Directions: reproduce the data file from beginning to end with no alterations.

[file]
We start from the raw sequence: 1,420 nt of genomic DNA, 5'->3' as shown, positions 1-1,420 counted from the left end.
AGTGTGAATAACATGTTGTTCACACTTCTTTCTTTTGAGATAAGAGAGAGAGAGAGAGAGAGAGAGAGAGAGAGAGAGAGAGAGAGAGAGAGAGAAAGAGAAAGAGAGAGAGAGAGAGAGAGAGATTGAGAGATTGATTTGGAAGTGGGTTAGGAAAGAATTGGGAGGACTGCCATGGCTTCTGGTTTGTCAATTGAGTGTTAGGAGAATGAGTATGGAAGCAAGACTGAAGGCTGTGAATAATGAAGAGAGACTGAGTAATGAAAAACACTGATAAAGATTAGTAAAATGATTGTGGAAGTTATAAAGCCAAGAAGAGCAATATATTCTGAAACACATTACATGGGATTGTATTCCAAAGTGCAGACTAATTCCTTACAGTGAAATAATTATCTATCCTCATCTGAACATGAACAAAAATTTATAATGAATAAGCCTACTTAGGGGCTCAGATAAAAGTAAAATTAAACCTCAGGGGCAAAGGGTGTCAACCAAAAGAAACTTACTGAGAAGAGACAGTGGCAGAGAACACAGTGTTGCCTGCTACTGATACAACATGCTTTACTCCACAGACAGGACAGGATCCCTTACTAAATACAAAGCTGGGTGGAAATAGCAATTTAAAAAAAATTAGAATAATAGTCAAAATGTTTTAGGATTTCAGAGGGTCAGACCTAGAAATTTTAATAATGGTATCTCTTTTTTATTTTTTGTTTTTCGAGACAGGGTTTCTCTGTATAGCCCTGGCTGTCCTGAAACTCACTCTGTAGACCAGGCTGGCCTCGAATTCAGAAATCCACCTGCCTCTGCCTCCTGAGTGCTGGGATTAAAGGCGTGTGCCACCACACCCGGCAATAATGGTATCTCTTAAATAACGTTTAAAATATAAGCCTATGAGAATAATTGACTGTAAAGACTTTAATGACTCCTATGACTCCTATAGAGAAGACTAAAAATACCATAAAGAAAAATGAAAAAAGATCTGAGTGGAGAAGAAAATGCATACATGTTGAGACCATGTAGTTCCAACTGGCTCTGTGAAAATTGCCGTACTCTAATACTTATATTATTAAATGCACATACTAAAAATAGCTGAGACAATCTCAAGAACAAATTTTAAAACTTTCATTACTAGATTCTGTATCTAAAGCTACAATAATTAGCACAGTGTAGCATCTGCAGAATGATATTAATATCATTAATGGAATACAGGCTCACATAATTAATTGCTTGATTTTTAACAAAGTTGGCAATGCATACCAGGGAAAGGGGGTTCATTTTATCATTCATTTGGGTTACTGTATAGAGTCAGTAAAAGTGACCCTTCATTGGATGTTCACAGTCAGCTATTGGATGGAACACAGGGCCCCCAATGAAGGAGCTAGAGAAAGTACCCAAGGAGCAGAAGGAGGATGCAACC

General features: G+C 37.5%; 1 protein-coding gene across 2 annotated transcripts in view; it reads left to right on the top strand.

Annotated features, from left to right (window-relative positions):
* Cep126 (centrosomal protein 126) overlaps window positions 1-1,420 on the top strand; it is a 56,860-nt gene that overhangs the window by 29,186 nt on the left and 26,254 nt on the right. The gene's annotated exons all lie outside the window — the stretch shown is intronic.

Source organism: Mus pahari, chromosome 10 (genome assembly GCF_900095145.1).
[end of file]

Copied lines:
We start from the raw sequence: 1,420 nt of genomic DNA, 5'->3' as shown, positions 1-1,420 counted from the left end.
AGTGTGAATAACATGTTGTTCACACTTCTTTCTTTTGAGATAAGAGAGAGAGAGAGAGAGAGAGAGAGAGAGAGAGAGAGAGAGAGAGAGAGAGAAAGAGAAAGAGAGAGAGAGAGAGAGAGAGATTGAGAGATTGATTTGGAAGTGGGTTAGGAAAGAATTGGGAGGACTGCCATGGCTTCTGGTTTGTCAATTGAGTGTTAGGAGAATGAGTATGGAAGCAAGACTGAAGGCTGTGAATAATGAAGAGAGACTGAGTAATGAAAAACACTGATAAAGATTAGTAAAATGATTGTGGAAGTTATAAAGCCAAGAAGAGCAATATATTCTGAAACACATTACATGGGATTGTATTCCAAAGTGCAGACTAATTCCTTACAGTGAAATAATTATCTATCCTCATCTGAACATGAACAAAAATTTATAATGAATAAGCCTACTTAGGGGCTCAGATAAAAGTAAAATTAAACCTCAGGGGCAAAGGGTGTCAACCAAAAGAAACTTACTGAGAAGAGACAGTGGCAGAGAACACAGTGTTGCCTGCTACTGATACAACATGCTTTACTCCACAGACAGGACAGGATCCCTTACTAAATACAAAGCTGGGTGGAAATAGCAATTTAAAAAAAATTAGAATAATAGTCAAAATGTTTTAGGATTTCAGAGGGTCAGACCTAGAAATTTTAATAATGGTATCTCTTTTTTATTTTTTGTTTTTCGAGACAGGGTTTCTCTGTATAGCCCTGGCTGTCCTGAAACTCACTCTGTAGACCAGGCTGGCCTCGAATTCAGAAATCCACCTGCCTCTGCCTCCTGAGTGCTGGGATTAAAGGCGTGTGCCACCACACCCGGCAATAATGGTATCTCTTAAATAACGTTTAAAATATAAGCCTATGAGAATAATTGACTGTAAAGACTTTAATGACTCCTATGACTCCTATAGAGAAGACTAAAAATACCATAAAGAAAAATGAAAAAAGATCTGAGTGGAGAAGAAAATGCATACATGTTGAGACCATGTAGTTCCAACTGGCTCTGTGAAAATTGCCGTACTCTAATACTTATATTATTAAATGCACATACTAAAAATAGCTGAGACAATCTCAAGAACAAATTTTAAAACTTTCATTACTAGATTCTGTATCTAAAGCTACAATAATTAGCACAGTGTAGCATCTGCAGAATGATATTAATATCATTAATGGAATACAGGCTCACATAATTAATTGCTTGATTTTTAACAAAGTTGGCAATGCATACCAGGGAAAGGGGGTTCATTTTATCATTCATTTGGGTTACTGTATAGAGTCAGTAAAAGTGACCCTTCATTGGATGTTCACAGTCAGCTATTGGATGGAACACAGGGCCCCCAATGAAGGAGCTAGAGAAAGTACCCAAGGAGCAGAAGGAGGATGCAACC

General features: G+C 37.5%; 1 protein-coding gene across 2 annotated transcripts in view; it reads left to right on the top strand.

Annotated features, from left to right (window-relative positions):
* Cep126 (centrosomal protein 126) overlaps window positions 1-1,420 on the top strand; it is a 56,860-nt gene that overhangs the window by 29,186 nt on the left and 26,254 nt on the right. The gene's annotated exons all lie outside the window — the stretch shown is intronic.

Source organism: Mus pahari, chromosome 10 (genome assembly GCF_900095145.1).